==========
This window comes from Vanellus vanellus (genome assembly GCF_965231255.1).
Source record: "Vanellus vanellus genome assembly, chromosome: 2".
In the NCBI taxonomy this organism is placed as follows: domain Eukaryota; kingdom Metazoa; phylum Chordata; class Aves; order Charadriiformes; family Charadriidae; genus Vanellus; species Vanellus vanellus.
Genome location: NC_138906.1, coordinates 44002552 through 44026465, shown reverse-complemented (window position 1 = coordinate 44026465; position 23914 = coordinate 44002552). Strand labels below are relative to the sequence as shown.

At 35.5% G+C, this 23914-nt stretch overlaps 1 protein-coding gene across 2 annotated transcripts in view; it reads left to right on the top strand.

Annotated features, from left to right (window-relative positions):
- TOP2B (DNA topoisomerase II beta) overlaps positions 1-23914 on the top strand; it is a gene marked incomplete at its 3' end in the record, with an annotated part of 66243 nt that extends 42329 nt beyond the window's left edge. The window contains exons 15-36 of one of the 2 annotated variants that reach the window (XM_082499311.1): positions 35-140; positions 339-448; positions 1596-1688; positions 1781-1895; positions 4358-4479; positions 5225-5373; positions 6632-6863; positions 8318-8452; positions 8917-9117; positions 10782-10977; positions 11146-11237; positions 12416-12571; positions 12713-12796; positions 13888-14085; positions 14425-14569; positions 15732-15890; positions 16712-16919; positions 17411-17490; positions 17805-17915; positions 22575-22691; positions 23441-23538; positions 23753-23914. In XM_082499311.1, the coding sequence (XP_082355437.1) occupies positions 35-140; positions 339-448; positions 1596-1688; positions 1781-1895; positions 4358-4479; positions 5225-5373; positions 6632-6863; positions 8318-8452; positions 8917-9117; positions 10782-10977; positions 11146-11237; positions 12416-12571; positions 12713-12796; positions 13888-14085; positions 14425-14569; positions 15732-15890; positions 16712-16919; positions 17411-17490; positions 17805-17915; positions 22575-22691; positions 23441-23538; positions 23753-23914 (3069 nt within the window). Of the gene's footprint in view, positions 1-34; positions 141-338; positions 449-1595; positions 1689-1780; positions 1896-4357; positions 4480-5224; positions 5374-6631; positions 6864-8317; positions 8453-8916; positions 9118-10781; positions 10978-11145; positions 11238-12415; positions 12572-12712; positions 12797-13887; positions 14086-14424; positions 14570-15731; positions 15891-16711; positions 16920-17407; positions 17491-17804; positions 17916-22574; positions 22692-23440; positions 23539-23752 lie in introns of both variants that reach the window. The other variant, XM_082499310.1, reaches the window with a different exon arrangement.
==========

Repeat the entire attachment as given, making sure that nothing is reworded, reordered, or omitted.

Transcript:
This window comes from Vanellus vanellus (genome assembly GCF_965231255.1).
Source record: "Vanellus vanellus genome assembly, chromosome: 2".
In the NCBI taxonomy this organism is placed as follows: domain Eukaryota; kingdom Metazoa; phylum Chordata; class Aves; order Charadriiformes; family Charadriidae; genus Vanellus; species Vanellus vanellus.
Genome location: NC_138906.1, coordinates 44002552 through 44026465, shown reverse-complemented (window position 1 = coordinate 44026465; position 23914 = coordinate 44002552). Strand labels below are relative to the sequence as shown.

At 35.5% G+C, this 23914-nt stretch overlaps 1 protein-coding gene across 2 annotated transcripts in view; it reads left to right on the top strand.

Annotated features, from left to right (window-relative positions):
- TOP2B (DNA topoisomerase II beta) overlaps positions 1-23914 on the top strand; it is a gene marked incomplete at its 3' end in the record, with an annotated part of 66243 nt that extends 42329 nt beyond the window's left edge. The window contains exons 15-36 of one of the 2 annotated variants that reach the window (XM_082499311.1): positions 35-140; positions 339-448; positions 1596-1688; positions 1781-1895; positions 4358-4479; positions 5225-5373; positions 6632-6863; positions 8318-8452; positions 8917-9117; positions 10782-10977; positions 11146-11237; positions 12416-12571; positions 12713-12796; positions 13888-14085; positions 14425-14569; positions 15732-15890; positions 16712-16919; positions 17411-17490; positions 17805-17915; positions 22575-22691; positions 23441-23538; positions 23753-23914. In XM_082499311.1, the coding sequence (XP_082355437.1) occupies positions 35-140; positions 339-448; positions 1596-1688; positions 1781-1895; positions 4358-4479; positions 5225-5373; positions 6632-6863; positions 8318-8452; positions 8917-9117; positions 10782-10977; positions 11146-11237; positions 12416-12571; positions 12713-12796; positions 13888-14085; positions 14425-14569; positions 15732-15890; positions 16712-16919; positions 17411-17490; positions 17805-17915; positions 22575-22691; positions 23441-23538; positions 23753-23914 (3069 nt within the window). Of the gene's footprint in view, positions 1-34; positions 141-338; positions 449-1595; positions 1689-1780; positions 1896-4357; positions 4480-5224; positions 5374-6631; positions 6864-8317; positions 8453-8916; positions 9118-10781; positions 10978-11145; positions 11238-12415; positions 12572-12712; positions 12797-13887; positions 14086-14424; positions 14570-15731; positions 15891-16711; positions 16920-17407; positions 17491-17804; positions 17916-22574; positions 22692-23440; positions 23539-23752 lie in introns of both variants that reach the window. The other variant, XM_082499310.1, reaches the window with a different exon arrangement.